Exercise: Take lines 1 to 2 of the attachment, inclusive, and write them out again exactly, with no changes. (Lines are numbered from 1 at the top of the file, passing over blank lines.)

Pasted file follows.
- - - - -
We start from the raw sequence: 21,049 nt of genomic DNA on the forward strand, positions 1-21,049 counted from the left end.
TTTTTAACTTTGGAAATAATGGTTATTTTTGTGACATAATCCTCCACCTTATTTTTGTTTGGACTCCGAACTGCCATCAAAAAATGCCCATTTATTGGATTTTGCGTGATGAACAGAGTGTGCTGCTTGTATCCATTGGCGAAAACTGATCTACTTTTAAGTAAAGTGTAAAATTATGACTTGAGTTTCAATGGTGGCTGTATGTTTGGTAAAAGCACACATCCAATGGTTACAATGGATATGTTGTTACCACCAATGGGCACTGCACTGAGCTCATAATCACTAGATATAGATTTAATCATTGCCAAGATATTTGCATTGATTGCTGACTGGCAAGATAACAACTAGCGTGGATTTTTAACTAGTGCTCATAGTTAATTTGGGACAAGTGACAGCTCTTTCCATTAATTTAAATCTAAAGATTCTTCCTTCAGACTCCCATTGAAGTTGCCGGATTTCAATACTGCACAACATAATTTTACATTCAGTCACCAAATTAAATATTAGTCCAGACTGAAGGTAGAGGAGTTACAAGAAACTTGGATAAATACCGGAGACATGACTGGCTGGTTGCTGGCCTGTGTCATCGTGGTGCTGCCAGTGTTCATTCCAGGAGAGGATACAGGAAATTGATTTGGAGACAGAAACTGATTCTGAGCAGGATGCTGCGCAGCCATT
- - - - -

We start from the raw sequence: 21,049 nt of genomic DNA on the forward strand, positions 1-21,049 counted from the left end.
TTTTTAACTTTGGAAATAATGGTTATTTTTGTGACATAATCCTCCACCTTATTTTTGTTTGGACTCCGAACTGCCATCAAAAAATGCCCATTTATTGGATTTTGCGTGATGAACAGAGTGTGCTGCTTGTATCCATTGGCGAAAACTGATCTACTTTTAAGTAAAGTGTAAAATTATGACTTGAGTTTCAATGGTGGCTGTATGTTTGGTAAAAGCACACATCCAATGGTTACAATGGATATGTTGTTACCACCAATGGGCACTGCACTGAGCTCATAATCACTAGATATAGATTTAATCATTGCCAAGATATTTGCATTGATTGCTGACTGGCAAGATAACAACTAGCGTGGATTTTTAACTAGTGCTCATAGTTAATTTGGGACAAGTGACAGCTCTTTCCATTAATTTAAATCTAAAGATTCTTCCTTCAGACTCCCATTGAAGTTGCCGGATTTCAATACTGCACAACATAATTTTACATTCAGTCACCAAATTAAATATTAGTCCAGACTGAAGGTAGAGGAGTTACAAGAAACTTGGATAAATACCGGAGACATGACTGGCTGGTTGCTGGCCTGTGTCATCGTGGTGCTGCCAGTGTTCATTCCAGGAGAGGATACAGGAAATTGATTTGGAGACAGAAACTGATTCTGAGCAGGATGCTGCGCAGCCATT